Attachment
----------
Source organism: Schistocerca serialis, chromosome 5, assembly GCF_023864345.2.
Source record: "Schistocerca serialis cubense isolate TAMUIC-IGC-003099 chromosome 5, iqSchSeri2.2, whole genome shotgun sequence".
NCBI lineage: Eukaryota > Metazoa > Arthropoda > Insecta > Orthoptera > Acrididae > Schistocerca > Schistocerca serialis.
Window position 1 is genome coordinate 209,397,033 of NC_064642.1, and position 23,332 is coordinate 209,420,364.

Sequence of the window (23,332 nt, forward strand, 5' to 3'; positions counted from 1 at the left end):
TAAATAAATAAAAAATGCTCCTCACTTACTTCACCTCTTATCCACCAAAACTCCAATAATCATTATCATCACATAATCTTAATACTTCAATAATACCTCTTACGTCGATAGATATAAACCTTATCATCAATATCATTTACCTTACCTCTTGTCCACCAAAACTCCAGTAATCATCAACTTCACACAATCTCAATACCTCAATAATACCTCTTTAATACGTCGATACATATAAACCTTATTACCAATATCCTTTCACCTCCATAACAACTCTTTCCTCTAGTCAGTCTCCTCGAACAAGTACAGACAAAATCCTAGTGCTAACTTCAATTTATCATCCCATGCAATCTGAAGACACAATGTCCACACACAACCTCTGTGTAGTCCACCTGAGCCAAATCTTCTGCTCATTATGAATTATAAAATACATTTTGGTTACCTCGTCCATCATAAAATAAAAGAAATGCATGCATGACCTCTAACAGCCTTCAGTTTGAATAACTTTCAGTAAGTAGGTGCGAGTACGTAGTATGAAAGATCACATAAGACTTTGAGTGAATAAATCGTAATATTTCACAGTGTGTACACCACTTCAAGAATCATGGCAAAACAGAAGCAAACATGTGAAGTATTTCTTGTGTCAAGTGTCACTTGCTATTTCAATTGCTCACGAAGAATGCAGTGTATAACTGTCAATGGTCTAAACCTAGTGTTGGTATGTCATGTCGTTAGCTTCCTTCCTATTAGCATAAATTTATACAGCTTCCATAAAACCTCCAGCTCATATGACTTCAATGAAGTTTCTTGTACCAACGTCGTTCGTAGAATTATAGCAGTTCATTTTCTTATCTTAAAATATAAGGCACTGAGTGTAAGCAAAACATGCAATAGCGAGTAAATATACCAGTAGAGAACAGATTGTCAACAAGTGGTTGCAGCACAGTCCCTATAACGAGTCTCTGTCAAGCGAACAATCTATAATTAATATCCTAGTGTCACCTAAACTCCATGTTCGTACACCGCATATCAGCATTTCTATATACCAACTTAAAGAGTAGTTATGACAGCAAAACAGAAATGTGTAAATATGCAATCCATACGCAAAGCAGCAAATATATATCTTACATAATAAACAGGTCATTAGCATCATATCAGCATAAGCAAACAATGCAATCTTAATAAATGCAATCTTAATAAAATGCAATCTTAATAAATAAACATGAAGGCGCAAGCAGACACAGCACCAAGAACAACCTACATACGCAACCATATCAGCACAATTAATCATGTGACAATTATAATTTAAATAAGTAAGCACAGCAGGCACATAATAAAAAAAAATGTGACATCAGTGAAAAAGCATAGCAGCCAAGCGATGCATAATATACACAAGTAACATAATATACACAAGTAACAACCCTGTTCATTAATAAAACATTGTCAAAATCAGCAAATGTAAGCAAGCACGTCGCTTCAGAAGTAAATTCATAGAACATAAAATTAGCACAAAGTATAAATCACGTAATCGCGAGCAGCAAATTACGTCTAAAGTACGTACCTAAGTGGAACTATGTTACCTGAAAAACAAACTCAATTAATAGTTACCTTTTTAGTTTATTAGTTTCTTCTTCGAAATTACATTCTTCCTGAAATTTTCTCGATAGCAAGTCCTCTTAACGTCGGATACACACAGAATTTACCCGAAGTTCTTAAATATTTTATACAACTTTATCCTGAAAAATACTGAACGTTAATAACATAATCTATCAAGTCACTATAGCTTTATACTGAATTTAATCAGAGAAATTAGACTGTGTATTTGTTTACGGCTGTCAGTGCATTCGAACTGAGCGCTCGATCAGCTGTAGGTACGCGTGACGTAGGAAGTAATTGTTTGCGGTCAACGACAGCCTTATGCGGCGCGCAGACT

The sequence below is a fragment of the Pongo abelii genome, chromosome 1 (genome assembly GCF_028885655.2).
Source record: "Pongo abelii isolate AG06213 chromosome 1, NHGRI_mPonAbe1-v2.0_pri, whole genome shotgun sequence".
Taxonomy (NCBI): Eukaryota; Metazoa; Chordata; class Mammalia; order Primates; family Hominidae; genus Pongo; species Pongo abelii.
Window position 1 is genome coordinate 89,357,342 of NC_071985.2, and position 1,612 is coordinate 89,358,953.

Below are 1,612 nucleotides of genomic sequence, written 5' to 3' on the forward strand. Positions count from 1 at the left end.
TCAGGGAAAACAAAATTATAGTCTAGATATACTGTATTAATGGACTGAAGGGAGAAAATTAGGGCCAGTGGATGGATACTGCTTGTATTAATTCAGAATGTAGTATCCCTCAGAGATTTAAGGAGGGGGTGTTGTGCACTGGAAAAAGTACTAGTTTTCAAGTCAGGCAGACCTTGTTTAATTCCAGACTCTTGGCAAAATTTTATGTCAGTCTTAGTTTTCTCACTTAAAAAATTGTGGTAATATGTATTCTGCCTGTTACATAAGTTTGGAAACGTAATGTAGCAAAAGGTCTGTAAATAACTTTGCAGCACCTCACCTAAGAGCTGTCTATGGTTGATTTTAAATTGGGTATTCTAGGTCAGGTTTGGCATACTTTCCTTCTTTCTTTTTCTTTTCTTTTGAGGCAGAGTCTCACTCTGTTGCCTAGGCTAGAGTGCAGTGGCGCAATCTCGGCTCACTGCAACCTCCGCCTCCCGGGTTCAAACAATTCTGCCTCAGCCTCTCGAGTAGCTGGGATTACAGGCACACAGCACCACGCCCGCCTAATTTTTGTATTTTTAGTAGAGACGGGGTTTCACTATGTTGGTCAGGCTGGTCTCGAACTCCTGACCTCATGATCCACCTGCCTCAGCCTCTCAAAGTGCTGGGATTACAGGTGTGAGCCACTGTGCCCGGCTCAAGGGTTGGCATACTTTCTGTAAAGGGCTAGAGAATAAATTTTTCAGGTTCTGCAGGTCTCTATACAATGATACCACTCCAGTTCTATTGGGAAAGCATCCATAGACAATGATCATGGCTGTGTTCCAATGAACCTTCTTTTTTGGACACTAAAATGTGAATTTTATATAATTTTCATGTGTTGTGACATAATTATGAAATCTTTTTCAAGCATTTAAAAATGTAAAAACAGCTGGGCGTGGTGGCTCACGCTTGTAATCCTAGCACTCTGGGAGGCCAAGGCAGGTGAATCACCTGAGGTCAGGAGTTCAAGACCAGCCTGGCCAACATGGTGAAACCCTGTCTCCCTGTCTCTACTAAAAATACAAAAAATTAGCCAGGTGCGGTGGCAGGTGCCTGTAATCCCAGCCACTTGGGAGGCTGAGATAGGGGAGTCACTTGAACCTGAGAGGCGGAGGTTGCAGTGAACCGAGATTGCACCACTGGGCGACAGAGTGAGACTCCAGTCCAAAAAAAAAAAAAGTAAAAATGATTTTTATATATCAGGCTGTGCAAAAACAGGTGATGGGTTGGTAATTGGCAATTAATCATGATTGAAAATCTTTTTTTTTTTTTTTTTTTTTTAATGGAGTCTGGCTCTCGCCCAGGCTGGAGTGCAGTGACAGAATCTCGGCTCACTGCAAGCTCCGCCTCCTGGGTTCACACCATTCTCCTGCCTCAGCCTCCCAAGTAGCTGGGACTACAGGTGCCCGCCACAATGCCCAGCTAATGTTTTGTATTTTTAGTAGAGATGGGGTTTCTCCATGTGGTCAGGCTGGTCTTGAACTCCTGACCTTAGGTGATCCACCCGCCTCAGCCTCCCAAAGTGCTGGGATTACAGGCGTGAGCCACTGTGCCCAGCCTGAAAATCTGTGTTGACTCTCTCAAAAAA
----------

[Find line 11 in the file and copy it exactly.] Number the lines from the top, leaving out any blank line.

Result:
Below are 1,612 nucleotides of genomic sequence, written 5' to 3' on the forward strand. Positions count from 1 at the left end.